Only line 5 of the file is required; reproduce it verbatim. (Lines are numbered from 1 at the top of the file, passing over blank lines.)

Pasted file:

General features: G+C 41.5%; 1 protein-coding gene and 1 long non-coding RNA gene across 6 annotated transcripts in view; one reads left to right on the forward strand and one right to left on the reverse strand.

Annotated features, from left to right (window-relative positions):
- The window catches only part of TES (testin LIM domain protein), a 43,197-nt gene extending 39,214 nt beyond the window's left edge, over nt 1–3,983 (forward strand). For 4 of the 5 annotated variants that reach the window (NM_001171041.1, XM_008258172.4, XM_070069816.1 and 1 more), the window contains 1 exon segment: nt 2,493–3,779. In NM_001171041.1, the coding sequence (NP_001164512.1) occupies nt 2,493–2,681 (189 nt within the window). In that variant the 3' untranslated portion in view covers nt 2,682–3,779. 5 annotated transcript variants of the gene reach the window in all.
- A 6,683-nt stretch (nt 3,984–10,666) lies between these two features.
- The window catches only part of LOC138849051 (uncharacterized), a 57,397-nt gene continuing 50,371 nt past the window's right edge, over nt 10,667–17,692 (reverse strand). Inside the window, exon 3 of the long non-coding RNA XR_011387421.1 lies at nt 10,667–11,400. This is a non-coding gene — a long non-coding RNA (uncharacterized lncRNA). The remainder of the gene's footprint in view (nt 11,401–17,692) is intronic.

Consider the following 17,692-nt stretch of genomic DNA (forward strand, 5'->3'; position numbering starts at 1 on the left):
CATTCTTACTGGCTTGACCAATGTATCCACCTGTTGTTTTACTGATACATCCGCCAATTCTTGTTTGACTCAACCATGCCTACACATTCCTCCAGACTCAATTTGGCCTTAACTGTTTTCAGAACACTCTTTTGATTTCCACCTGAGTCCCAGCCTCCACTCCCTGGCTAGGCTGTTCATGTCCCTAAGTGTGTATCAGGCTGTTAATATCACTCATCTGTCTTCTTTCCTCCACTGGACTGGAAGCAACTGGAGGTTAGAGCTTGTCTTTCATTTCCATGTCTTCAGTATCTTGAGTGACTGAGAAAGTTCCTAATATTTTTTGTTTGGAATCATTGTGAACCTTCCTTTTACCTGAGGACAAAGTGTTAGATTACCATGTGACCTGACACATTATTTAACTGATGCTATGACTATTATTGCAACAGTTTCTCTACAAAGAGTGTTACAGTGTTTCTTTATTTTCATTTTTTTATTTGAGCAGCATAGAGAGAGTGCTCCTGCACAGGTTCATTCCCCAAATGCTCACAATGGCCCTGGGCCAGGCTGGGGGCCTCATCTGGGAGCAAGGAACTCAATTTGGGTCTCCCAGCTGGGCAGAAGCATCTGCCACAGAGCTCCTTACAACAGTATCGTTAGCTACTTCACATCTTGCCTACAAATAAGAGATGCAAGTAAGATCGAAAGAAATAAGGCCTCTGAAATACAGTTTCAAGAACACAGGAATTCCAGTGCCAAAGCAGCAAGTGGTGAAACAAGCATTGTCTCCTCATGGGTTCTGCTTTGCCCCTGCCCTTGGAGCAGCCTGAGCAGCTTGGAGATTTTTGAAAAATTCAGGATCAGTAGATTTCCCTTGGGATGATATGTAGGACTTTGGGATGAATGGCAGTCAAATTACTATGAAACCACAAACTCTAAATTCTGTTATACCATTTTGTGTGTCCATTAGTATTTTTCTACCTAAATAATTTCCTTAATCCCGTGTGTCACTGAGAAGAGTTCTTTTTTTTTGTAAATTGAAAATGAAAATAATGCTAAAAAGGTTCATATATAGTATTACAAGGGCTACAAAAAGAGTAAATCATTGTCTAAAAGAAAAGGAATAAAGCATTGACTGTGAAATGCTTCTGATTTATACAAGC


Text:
- The window catches only part of LOC138849051 (uncharacterized), a 57,397-nt gene continuing 50,371 nt past the window's right edge, over nt 10,667–17,692 (reverse strand). Inside the window, exon 3 of the long non-coding RNA XR_011387421.1 lies at nt 10,667–11,400. This is a non-coding gene — a long non-coding RNA (uncharacterized lncRNA). The remainder of the gene's footprint in view (nt 11,401–17,692) is intronic.